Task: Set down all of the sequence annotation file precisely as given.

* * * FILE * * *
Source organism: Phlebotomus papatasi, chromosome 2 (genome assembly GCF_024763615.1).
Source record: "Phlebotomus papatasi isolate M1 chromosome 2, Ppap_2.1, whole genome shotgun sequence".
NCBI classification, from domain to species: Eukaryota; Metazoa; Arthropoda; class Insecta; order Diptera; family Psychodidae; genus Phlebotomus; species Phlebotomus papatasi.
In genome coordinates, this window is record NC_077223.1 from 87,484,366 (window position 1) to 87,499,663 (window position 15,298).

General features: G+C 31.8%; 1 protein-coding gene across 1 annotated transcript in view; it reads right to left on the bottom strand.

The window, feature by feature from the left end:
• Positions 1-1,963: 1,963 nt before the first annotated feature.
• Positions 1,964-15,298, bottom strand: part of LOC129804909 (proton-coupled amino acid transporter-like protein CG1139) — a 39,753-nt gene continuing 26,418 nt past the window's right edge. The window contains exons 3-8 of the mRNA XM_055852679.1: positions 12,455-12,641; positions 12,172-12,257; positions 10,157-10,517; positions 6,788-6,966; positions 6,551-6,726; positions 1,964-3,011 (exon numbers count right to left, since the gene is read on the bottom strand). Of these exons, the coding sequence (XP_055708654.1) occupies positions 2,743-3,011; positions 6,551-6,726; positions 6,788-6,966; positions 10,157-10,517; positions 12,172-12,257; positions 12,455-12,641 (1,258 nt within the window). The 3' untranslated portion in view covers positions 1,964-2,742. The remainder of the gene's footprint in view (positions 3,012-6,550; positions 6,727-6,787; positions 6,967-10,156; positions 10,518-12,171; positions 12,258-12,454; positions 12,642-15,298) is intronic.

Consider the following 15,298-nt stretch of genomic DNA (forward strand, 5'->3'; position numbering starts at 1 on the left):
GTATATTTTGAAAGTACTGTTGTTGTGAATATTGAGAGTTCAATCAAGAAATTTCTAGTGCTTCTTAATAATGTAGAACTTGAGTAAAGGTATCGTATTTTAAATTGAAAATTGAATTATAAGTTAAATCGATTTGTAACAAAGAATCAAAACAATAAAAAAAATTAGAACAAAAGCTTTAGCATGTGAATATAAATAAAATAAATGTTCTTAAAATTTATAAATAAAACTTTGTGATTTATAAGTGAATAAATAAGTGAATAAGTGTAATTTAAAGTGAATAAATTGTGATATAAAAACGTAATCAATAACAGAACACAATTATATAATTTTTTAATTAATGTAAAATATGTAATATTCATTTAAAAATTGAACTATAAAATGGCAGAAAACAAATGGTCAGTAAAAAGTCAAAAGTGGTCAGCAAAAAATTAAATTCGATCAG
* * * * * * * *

Source organism: Phlebotomus papatasi, chromosome 2 (genome assembly GCF_024763615.1).
Source record: "Phlebotomus papatasi isolate M1 chromosome 2, Ppap_2.1, whole genome shotgun sequence".
NCBI classification, from domain to species: Eukaryota; Metazoa; Arthropoda; class Insecta; order Diptera; family Psychodidae; genus Phlebotomus; species Phlebotomus papatasi.
In genome coordinates, this window is record NC_077223.1 from 87,484,366 (window position 1) to 87,499,663 (window position 15,298).

General features: G+C 31.8%; 1 protein-coding gene across 1 annotated transcript in view; it reads right to left on the bottom strand.

The window, feature by feature from the left end:
• Positions 1-1,963: 1,963 nt before the first annotated feature.
• Positions 1,964-15,298, bottom strand: part of LOC129804909 (proton-coupled amino acid transporter-like protein CG1139) — a 39,753-nt gene continuing 26,418 nt past the window's right edge. The window contains exons 3-8 of the mRNA XM_055852679.1: positions 12,455-12,641; positions 12,172-12,257; positions 10,157-10,517; positions 6,788-6,966; positions 6,551-6,726; positions 1,964-3,011 (exon numbers count right to left, since the gene is read on the bottom strand). Of these exons, the coding sequence (XP_055708654.1) occupies positions 2,743-3,011; positions 6,551-6,726; positions 6,788-6,966; positions 10,157-10,517; positions 12,172-12,257; positions 12,455-12,641 (1,258 nt within the window). The 3' untranslated portion in view covers positions 1,964-2,742. The remainder of the gene's footprint in view (positions 3,012-6,550; positions 6,727-6,787; positions 6,967-10,156; positions 10,518-12,171; positions 12,258-12,454; positions 12,642-15,298) is intronic.

Consider the following 15,298-nt stretch of genomic DNA (forward strand, 5'->3'; position numbering starts at 1 on the left):
GTATATTTTGAAAGTACTGTTGTTGTGAATATTGAGAGTTCAATCAAGAAATTTCTAGTGCTTCTTAATAATGTAGAACTTGAGTAAAGGTATCGTATTTTAAATTGAAAATTGAATTATAAGTTAAATCGATTTGTAACAAAGAATCAAAACAATAAAAAAAATTAGAACAAAAGCTTTAGCATGTGAATATAAATAAAATAAATGTTCTTAAAATTTATAAATAAAACTTTGTGATTTATAAGTGAATAAATAAGTGAATAAGTGTAATTTAAAGTGAATAAATTGTGATATAAAAACGTAATCAATAACAGAACACAATTATATAATTTTTTAATTAATGTAAAATATGTAATATTCATTTAAAAATTGAACTATAAAATGGCAGAAAACAAATGGTCAGTAAAAAGTCAAAAGTGGTCAGCAAAAAATTAAATTCGATCAG